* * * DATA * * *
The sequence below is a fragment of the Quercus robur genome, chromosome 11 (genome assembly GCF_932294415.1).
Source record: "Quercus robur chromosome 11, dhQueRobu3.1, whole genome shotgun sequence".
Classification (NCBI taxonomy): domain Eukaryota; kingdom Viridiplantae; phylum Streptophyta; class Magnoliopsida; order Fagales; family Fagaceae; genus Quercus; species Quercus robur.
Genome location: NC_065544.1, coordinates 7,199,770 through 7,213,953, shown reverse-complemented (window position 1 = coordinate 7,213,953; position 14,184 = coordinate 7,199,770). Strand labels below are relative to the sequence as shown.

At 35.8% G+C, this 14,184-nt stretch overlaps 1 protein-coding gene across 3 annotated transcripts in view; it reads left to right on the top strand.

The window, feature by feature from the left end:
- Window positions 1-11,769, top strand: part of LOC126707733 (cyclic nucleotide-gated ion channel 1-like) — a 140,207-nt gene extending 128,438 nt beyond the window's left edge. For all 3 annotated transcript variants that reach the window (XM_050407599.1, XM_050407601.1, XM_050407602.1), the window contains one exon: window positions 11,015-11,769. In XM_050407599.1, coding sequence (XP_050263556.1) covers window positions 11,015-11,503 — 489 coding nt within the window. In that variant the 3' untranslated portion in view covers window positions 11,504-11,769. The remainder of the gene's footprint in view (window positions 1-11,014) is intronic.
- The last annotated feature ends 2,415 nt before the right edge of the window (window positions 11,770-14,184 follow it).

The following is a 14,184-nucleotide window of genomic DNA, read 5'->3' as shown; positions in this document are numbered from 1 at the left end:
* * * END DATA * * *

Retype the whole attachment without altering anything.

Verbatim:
The sequence below is a fragment of the Quercus robur genome, chromosome 11 (genome assembly GCF_932294415.1).
Source record: "Quercus robur chromosome 11, dhQueRobu3.1, whole genome shotgun sequence".
Classification (NCBI taxonomy): domain Eukaryota; kingdom Viridiplantae; phylum Streptophyta; class Magnoliopsida; order Fagales; family Fagaceae; genus Quercus; species Quercus robur.
Genome location: NC_065544.1, coordinates 7,199,770 through 7,213,953, shown reverse-complemented (window position 1 = coordinate 7,213,953; position 14,184 = coordinate 7,199,770). Strand labels below are relative to the sequence as shown.

At 35.8% G+C, this 14,184-nt stretch overlaps 1 protein-coding gene across 3 annotated transcripts in view; it reads left to right on the top strand.

The window, feature by feature from the left end:
- Window positions 1-11,769, top strand: part of LOC126707733 (cyclic nucleotide-gated ion channel 1-like) — a 140,207-nt gene extending 128,438 nt beyond the window's left edge. For all 3 annotated transcript variants that reach the window (XM_050407599.1, XM_050407601.1, XM_050407602.1), the window contains one exon: window positions 11,015-11,769. In XM_050407599.1, coding sequence (XP_050263556.1) covers window positions 11,015-11,503 — 489 coding nt within the window. In that variant the 3' untranslated portion in view covers window positions 11,504-11,769. The remainder of the gene's footprint in view (window positions 1-11,014) is intronic.
- The last annotated feature ends 2,415 nt before the right edge of the window (window positions 11,770-14,184 follow it).

The following is a 14,184-nucleotide window of genomic DNA, read 5'->3' as shown; positions in this document are numbered from 1 at the left end: